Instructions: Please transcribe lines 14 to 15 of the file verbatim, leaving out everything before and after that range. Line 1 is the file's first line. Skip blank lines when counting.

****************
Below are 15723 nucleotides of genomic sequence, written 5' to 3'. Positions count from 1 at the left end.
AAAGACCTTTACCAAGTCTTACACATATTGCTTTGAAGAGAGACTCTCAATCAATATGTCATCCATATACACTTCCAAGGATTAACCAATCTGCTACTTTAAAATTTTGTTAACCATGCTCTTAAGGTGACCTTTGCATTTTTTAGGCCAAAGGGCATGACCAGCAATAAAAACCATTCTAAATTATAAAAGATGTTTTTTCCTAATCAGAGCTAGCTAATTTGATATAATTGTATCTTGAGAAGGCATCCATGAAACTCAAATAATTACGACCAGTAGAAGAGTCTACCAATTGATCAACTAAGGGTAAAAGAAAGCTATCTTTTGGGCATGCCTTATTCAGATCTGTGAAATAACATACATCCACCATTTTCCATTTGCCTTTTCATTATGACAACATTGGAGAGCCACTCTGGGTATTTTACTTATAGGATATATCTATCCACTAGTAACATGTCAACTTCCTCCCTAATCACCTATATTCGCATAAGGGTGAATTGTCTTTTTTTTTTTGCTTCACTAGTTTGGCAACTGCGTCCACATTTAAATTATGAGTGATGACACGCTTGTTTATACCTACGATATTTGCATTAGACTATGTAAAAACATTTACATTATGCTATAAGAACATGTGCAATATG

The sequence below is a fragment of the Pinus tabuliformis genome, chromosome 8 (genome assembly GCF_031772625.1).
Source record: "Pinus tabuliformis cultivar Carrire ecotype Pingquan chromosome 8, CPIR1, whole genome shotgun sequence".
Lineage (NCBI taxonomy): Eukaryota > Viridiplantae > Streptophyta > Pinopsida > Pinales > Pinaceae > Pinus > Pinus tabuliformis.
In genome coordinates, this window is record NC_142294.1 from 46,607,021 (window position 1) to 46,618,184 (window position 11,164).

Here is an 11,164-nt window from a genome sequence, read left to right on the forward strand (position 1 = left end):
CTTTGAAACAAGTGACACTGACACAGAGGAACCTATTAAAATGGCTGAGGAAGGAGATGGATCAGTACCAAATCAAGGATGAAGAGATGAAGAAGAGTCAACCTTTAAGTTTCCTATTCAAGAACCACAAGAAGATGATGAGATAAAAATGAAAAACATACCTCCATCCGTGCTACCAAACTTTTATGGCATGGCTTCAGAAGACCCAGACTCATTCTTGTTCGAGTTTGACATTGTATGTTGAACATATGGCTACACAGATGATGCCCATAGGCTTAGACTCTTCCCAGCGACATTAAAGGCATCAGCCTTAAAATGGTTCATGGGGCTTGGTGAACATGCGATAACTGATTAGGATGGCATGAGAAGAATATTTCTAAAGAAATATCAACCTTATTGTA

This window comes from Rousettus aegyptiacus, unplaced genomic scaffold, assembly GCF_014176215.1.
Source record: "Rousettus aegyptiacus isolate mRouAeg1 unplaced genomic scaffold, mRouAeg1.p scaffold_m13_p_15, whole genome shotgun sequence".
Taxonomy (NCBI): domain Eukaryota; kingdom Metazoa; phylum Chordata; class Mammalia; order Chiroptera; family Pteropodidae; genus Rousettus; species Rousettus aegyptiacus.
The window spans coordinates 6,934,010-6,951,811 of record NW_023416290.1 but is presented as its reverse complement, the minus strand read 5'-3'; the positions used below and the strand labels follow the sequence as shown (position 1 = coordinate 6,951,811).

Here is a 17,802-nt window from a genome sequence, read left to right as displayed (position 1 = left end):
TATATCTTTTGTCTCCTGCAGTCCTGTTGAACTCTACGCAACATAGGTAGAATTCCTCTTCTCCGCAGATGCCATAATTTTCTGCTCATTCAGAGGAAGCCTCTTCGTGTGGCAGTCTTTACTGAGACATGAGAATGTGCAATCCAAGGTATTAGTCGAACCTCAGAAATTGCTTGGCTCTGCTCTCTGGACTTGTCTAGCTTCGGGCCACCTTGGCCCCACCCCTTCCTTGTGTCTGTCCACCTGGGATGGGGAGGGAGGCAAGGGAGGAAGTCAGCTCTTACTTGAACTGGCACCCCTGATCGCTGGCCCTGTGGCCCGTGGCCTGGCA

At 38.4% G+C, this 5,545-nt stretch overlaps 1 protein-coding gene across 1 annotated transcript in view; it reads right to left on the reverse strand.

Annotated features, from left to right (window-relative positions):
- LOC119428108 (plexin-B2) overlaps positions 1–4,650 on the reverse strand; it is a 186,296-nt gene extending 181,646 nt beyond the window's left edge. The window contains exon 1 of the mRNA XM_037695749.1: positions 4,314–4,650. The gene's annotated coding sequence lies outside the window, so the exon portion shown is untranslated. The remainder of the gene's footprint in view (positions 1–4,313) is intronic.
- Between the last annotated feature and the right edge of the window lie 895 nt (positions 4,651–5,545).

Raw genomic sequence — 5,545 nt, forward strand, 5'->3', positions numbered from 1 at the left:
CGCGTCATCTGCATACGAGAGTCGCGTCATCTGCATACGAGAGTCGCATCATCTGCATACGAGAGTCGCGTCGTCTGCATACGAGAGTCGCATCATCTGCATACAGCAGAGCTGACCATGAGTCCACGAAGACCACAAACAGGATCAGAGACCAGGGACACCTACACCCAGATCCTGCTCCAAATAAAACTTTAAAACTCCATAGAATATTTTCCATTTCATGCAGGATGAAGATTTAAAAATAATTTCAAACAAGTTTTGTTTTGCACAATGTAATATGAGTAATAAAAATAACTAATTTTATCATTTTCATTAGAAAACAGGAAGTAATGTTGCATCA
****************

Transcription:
TATATCTTTTGTCTCCTGCAGTCCTGTTGAACTCTACGCAACATAGGTAGAATTCCTCTTCTCCGCAGATGCCATAATTTTCTGCTCATTCAGAGGAAGCCTCTTCGTGTGGCAGTCTTTACTGAGACATGAGAATGTGCAATCCAAGGTATTAGTCGAACCTCAGAAATTGCTTGGCTCTGCTCTCTGGACTTGTCTAGCTTCGGGCCACCTTGGCCCCACCCCTTCCTTGTGTCTGTCCACCTGGGATGGGGAGGGAGGCAAGGGAGGAAGTCAGCTCTTACTTGAACTGGCACCCCTGATCGCTGGCCCTGTGGCCCGTGGCCTGGCA

At 38.4% G+C, this 5,545-nt stretch overlaps 1 protein-coding gene across 1 annotated transcript in view; it reads right to left on the reverse strand.